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'Shadow of War' Brings a Key First to Lord of the Rings: A Black Character

Baranor may also be featured in 'The Desolation of Mordor,' an upcoming expansion of the game.
Baranor, a new character in ‘Shadow of War. Image courtesy of Warner Bros.

This article originally appeared on VICE Brazil.

The Middle-earth series (Shadow of Mordor, Shadow of War) showcases a more somber side of the Lord of the Rings universe, exposing the cruelty of war and the dehumanization of adversaries. This morbid narrative rarely fits in family-friendly cinema adaptations, which makes developer Monolith's freedom to adapt the original story to games even more special.


"All of us in the studio are really, really big Lord of the Rings fans, frankly; it's something where [we take these new creations] very seriously ourselves," says Andy Salisbury, a community manager at Monolith who went to Brazil to promote the new Middle-earth: Shadow of War. "We even have a Tolkien scholar working with us, Janet Croft, who helps us vet everything before just to make sure that we make the best possible game that's also true to this universe.

"When you have a story like this where so much happens in between the events of The Hobbit and The Lord of the Rings, there's a lot that's known about that universe; there's a lot that we understand about the villains and heroes, but there's also so much that's unknown," he says, adding, "There's so many opportunities."

People who watched the trailer for Shadow of War may not have noticed an important new element of the game: A black character among a sea of orcs and white men.

Although Baranor is the first significant character who isn't white in the Lord of the Rings, Monolith didn't release a lot of information on him—until now. "He will have his own story DLC in The Desolation of Mordor, where you'll learn all about his story." Until now, the only publicly known fact was that an expansion would be included in the game's season pass.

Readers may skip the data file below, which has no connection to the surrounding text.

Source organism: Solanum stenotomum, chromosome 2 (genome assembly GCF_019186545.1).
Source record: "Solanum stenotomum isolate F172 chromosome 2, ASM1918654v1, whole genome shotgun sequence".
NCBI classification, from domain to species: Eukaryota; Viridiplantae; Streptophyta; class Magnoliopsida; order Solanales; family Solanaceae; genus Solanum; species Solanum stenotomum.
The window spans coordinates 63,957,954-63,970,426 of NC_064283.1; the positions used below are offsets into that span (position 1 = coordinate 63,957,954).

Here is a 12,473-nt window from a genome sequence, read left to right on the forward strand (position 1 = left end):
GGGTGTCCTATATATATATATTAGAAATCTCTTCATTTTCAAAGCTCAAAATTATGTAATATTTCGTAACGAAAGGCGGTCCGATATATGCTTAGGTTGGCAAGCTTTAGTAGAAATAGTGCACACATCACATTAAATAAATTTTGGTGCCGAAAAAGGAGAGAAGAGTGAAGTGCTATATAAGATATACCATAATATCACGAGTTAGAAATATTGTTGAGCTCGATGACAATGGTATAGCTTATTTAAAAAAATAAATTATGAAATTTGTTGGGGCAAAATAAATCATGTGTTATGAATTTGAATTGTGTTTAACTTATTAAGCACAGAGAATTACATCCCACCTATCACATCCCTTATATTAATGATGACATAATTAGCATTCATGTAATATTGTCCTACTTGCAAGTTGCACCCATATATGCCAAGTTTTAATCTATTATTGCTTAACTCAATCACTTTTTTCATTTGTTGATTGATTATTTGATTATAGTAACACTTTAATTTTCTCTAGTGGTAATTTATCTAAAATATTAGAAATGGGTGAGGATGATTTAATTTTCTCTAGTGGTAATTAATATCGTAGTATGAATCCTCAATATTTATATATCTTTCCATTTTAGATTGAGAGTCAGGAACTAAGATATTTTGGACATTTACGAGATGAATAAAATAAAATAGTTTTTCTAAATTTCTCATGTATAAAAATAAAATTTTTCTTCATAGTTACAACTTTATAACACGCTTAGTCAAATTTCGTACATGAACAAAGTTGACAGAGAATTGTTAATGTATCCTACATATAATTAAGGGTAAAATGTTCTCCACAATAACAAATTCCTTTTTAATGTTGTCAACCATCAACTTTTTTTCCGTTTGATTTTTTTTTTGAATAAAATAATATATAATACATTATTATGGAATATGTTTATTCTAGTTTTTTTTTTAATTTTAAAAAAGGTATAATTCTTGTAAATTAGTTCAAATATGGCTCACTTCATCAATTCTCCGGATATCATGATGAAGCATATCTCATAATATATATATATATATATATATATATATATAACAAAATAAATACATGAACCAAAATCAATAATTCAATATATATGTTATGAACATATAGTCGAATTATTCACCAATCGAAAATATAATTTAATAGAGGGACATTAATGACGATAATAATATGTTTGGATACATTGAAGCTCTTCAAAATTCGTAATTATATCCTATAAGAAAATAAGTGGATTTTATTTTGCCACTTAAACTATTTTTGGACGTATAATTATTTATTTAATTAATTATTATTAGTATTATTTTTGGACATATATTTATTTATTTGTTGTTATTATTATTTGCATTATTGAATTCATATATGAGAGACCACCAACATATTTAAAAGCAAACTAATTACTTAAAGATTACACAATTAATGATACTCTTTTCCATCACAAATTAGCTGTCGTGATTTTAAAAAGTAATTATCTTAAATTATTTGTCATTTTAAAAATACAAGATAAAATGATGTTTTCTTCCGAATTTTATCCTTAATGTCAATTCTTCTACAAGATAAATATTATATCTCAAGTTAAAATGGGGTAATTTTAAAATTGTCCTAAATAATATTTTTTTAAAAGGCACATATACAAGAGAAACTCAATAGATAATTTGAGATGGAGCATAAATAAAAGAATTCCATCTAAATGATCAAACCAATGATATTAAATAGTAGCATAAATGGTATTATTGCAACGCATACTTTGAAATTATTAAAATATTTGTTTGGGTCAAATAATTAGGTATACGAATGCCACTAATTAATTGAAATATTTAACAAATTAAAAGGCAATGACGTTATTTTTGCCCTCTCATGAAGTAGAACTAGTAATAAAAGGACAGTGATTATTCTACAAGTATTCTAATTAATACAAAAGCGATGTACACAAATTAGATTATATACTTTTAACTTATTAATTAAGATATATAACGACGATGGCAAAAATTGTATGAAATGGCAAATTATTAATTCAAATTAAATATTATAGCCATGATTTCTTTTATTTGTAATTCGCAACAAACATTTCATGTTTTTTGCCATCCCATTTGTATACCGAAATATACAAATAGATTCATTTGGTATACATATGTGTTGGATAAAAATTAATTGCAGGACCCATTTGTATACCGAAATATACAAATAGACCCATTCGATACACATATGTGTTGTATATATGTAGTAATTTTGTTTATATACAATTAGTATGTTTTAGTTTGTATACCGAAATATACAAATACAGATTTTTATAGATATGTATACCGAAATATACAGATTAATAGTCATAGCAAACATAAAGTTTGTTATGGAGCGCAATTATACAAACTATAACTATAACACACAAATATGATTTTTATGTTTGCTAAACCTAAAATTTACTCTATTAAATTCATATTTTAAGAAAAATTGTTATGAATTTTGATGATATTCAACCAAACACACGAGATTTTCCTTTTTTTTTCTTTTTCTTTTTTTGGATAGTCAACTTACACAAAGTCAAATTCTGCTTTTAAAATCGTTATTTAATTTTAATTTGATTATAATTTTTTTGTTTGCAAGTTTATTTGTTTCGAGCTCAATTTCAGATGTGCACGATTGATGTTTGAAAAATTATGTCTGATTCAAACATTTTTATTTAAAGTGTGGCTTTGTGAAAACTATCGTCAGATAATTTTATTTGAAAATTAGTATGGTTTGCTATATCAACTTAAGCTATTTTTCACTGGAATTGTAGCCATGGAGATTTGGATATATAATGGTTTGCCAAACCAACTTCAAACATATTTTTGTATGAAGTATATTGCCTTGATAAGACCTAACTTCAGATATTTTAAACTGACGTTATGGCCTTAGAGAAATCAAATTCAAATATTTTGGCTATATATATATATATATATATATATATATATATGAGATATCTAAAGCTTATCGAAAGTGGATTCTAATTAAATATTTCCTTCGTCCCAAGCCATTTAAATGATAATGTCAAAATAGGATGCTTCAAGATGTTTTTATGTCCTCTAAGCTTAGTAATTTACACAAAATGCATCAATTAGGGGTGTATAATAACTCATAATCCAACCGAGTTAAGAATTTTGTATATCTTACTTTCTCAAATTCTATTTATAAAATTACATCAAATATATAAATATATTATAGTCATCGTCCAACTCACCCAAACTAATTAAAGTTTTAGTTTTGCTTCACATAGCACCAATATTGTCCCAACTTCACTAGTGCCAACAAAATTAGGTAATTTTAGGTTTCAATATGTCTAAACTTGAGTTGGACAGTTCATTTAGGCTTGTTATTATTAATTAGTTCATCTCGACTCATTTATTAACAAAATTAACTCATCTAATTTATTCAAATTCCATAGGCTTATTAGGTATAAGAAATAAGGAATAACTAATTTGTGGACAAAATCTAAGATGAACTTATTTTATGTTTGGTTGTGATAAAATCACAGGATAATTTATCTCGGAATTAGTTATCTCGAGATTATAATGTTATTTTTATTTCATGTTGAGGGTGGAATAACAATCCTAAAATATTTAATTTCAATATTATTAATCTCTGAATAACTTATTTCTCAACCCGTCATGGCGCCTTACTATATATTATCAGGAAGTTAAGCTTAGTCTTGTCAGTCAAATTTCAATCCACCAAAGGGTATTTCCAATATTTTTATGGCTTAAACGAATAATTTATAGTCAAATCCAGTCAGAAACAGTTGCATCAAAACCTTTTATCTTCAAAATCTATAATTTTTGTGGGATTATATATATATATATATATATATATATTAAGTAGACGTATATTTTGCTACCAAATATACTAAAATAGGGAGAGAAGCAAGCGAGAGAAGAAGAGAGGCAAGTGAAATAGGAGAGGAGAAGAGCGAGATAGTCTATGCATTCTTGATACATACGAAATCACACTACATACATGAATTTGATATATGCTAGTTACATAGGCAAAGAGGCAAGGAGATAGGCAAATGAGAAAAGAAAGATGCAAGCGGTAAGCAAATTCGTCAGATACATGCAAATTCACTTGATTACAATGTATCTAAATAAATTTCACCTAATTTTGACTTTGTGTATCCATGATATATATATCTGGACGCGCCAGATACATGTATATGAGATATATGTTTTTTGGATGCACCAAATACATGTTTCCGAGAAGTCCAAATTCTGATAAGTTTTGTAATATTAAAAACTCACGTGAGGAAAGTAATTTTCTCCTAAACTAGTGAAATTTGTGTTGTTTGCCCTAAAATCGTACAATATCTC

Baranor isn't just important for this story, but for the entire world of the Lord of the Rings. In the second edition of the Fellowship of the Ring, Tolkien said that he hated when comparisons were made between his story and events that happened around the world, or between his characters and real historical figures. But it's almost impossible not to notice that the narrative behind the Lord of the Rings echoes or reflect much that we see in our own society. Unsurprisingly, Tolkien's works were called racist by scholars and critics, such as the journalist John Yatt, in an article published in the Guardian.


This is not just desultory criticism. The vast majority of human characters in that universe happen to be white with blue or green eyes while the only black characters, represented by the faceless Haradim, side with the great villain of the story. Perhaps Tolkien could not foresee this obvious problem within his books—but these racial issues are glaringly obvious, viewed from a modern perspective.

"I'm not sure if we looked at [Baranor's creation] as a choice, but it was an easy one to make," Salisbury said, when asked about the representative weight of creating the new character. "I don't think we thought twice about it when we were writing the story and when we wrote Baranor. It was just kind of an obvious character for us to write. We're obviously very happy to make sure that we give everyone an opportunity to see a character that they love, but I don't think it was deliberate. It was obvious."

Image courtesy of Monolith/Release

Baranor is the greatest sign that Monolith is learning how to revamp this universe in ways that even the films did not. As Salisbury described Baranor, he explained that it's very important to create "a character that's well-rooted in the [Middle-earth] universe" but it's also important to design a character that reflects the perspectives of the world nowadays, in a body of work that deserved to be updated.

"Even when we first started doing our initial research, we would read Tolkien's letters to his editor," Salisbury said. "And there were times where he said he built up specific parts in great detail, but wanted to leave other trails for other creators." Perhaps Shadow of War will manage to tie up some of the most crucial loose ends left behind by Tolkien.

Translated by Livia Holmblad.